2021 Beijing Ethnographic Family Festival kicks off in Beijing
Published: Oct 21, 2021 11:10 PM
Photo: Li Ruijun

Photo: Li Ruijun

The 2021 Beijing Ethnographic Film Festival launched by the Chinese National Museum of Ethnology kicked off at Renmin University of China in Beijing on Thursday. 

A total of 63 documentaries among 609 participating works have been selected, covering a wide range of topics on Chinese ethnic minority groups, including true stories about Northwest China’s Xinjiang Uygur Autonomous Region and Southwest China’s Tibet Autonomous Region.

Zheng Qian, deputy curator of the museum, told the Global Times on Thursday that the number of documentaries they received in 2021 is the highest, showing increased national confidence and Chinese cultural diversity. 

She pointed out that the Beijing Ethnographic Film Festival has become one of the most influential and significant platforms for showing Chinese ethnography documentaries, and it is very meaningful for museums to collect the excellent works as a public memory for future generations. 

Crossing the Tarim River, the first documentary released after the opening ceremony of the festival, depicts the life of a big family in Xinjiang’s Aksu Prefecture who make a living planting cotton. 

Director Liu Xiangchen told the Global Times on Thursday that he filmed the documentary in 2017 and 2018, before the West launched large-scale boycotts and smears against Xinjiang cotton over claims of forced labor in 2020.

The documentary gives a lot of details about how the family changed from using backward machines for planting cotton and purchased advanced machines thanks to loans from the local government of over 600,000 yuan ($93,803) for cotton planting.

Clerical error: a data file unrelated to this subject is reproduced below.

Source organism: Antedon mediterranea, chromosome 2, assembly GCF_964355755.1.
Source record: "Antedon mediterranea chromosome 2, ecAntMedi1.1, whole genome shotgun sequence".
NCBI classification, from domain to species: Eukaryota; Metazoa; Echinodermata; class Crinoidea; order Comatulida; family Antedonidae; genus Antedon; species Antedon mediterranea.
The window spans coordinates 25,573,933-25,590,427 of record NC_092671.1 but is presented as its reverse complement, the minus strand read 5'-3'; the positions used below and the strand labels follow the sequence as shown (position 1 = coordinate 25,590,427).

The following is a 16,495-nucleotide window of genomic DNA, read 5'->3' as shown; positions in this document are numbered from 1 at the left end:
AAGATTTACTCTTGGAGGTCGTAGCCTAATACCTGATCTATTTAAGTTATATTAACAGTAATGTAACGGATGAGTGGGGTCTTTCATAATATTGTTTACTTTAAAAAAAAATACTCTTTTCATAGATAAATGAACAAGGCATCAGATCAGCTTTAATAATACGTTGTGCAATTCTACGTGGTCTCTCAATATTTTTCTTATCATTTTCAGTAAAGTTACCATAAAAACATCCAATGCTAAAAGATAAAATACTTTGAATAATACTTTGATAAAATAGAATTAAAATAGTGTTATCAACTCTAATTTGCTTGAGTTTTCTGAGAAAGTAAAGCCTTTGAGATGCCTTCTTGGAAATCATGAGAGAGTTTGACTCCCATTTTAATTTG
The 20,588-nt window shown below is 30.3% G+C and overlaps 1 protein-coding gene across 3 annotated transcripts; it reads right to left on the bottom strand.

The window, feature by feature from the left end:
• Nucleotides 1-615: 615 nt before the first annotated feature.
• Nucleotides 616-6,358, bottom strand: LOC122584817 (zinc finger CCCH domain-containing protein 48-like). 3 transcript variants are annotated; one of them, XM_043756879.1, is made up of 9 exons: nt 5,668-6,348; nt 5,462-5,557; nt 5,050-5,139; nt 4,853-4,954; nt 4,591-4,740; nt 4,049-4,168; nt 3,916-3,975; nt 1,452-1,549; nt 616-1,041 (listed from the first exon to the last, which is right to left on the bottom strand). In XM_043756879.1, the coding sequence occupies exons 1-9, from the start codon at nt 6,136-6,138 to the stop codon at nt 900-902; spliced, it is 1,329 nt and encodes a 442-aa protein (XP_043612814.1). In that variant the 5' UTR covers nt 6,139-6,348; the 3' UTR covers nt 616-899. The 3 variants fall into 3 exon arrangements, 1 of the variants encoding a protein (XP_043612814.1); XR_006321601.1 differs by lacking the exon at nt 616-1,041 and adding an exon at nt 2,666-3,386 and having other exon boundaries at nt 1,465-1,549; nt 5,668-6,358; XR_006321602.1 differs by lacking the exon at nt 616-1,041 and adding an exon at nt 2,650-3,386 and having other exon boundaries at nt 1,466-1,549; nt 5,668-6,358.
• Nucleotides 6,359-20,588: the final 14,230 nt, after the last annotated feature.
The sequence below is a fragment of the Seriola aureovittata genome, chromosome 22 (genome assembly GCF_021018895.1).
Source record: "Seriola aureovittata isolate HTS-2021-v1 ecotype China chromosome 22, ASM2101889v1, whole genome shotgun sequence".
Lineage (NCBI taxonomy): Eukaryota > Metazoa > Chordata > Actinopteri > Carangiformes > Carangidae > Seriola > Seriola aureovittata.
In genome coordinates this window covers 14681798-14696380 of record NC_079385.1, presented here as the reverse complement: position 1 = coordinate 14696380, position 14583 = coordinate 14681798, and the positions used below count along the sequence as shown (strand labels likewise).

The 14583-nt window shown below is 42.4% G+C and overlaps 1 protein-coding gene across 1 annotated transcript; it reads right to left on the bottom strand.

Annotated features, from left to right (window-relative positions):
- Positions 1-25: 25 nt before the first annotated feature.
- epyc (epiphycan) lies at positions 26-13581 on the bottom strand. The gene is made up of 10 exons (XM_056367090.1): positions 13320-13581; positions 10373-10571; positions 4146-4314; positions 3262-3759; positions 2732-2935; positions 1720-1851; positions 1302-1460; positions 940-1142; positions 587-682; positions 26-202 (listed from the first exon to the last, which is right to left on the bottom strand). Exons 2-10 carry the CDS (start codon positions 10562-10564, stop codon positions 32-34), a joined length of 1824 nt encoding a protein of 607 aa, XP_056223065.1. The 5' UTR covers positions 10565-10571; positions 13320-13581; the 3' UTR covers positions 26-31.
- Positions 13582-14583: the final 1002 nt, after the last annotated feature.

“It only took them more than a year to repay the loan. I heard that the artel where the family is located has purchased a better machine worth over 6 million yuan for cotton planting,” said Liu. 

According to Liu, the family members he filmed are currently enjoying a wealthy and comfortable life, with annual incomes reaching over hundreds of thousands, higher than the income of some white-collar workers in some big cities in China. 

Liu said his film can be a powerful refutation of Western lies about “forced labor” in Xinjiang.

“The claim of forced labor is totally nonsense. From the family, I saw their pursuit of a better life. They purchase the machine by borrowing money and work hard to pay the loan back and earn more profit,” said Liu. 

Aksu Prefecture is an important cotton producing base in Southern Xinjiang, which accounts for 90 percent of China’s long-staple cotton output.  

Zheng said that as many foreigners have never been to China, the documentaries can be reliable sources for them to get to know the real life of Chinese people, rather than through reading “fake news” in foreign media. 

The festival is scheduled to be held from Thursday to Sunday, and the documentaries will be screened in some venues including Peking University, Tsinghua University, Minzu University of China and China’s National Library. All the shortlisted films will be permanently collected by the Chinese National Museum and the National Library.